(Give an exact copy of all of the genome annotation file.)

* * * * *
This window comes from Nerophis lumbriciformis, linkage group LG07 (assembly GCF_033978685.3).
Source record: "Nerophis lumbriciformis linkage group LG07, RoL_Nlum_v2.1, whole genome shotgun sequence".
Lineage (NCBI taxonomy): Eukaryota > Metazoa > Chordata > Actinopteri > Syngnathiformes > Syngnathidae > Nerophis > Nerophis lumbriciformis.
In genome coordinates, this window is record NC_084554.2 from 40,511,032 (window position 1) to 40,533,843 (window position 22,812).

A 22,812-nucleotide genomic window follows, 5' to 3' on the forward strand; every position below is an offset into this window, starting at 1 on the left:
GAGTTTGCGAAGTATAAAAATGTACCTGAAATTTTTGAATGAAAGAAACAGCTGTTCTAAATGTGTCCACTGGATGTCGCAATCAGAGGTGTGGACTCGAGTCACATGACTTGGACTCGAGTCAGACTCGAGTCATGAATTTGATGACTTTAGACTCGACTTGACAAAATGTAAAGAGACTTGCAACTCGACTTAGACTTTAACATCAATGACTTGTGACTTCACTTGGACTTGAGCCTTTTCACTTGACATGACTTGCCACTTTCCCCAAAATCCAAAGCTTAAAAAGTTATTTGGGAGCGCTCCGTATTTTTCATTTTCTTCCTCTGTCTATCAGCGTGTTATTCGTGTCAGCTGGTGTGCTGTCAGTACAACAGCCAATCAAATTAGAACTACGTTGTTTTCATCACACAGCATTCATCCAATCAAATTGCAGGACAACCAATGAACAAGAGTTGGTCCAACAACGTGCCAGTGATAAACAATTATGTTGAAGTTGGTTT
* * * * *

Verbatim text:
This window comes from Nerophis lumbriciformis, linkage group LG07 (assembly GCF_033978685.3).
Source record: "Nerophis lumbriciformis linkage group LG07, RoL_Nlum_v2.1, whole genome shotgun sequence".
Lineage (NCBI taxonomy): Eukaryota > Metazoa > Chordata > Actinopteri > Syngnathiformes > Syngnathidae > Nerophis > Nerophis lumbriciformis.
In genome coordinates, this window is record NC_084554.2 from 40,511,032 (window position 1) to 40,533,843 (window position 22,812).

A 22,812-nucleotide genomic window follows, 5' to 3' on the forward strand; every position below is an offset into this window, starting at 1 on the left:
GAGTTTGCGAAGTATAAAAATGTACCTGAAATTTTTGAATGAAAGAAACAGCTGTTCTAAATGTGTCCACTGGATGTCGCAATCAGAGGTGTGGACTCGAGTCACATGACTTGGACTCGAGTCAGACTCGAGTCATGAATTTGATGACTTTAGACTCGACTTGACAAAATGTAAAGAGACTTGCAACTCGACTTAGACTTTAACATCAATGACTTGTGACTTCACTTGGACTTGAGCCTTTTCACTTGACATGACTTGCCACTTTCCCCAAAATCCAAAGCTTAAAAAGTTATTTGGGAGCGCTCCGTATTTTTCATTTTCTTCCTCTGTCTATCAGCGTGTTATTCGTGTCAGCTGGTGTGCTGTCAGTACAACAGCCAATCAAATTAGAACTACGTTGTTTTCATCACACAGCATTCATCCAATCAAATTGCAGGACAACCAATGAACAAGAGTTGGTCCAACAACGTGCCAGTGATAAACAATTATGTTGAAGTTGGTTT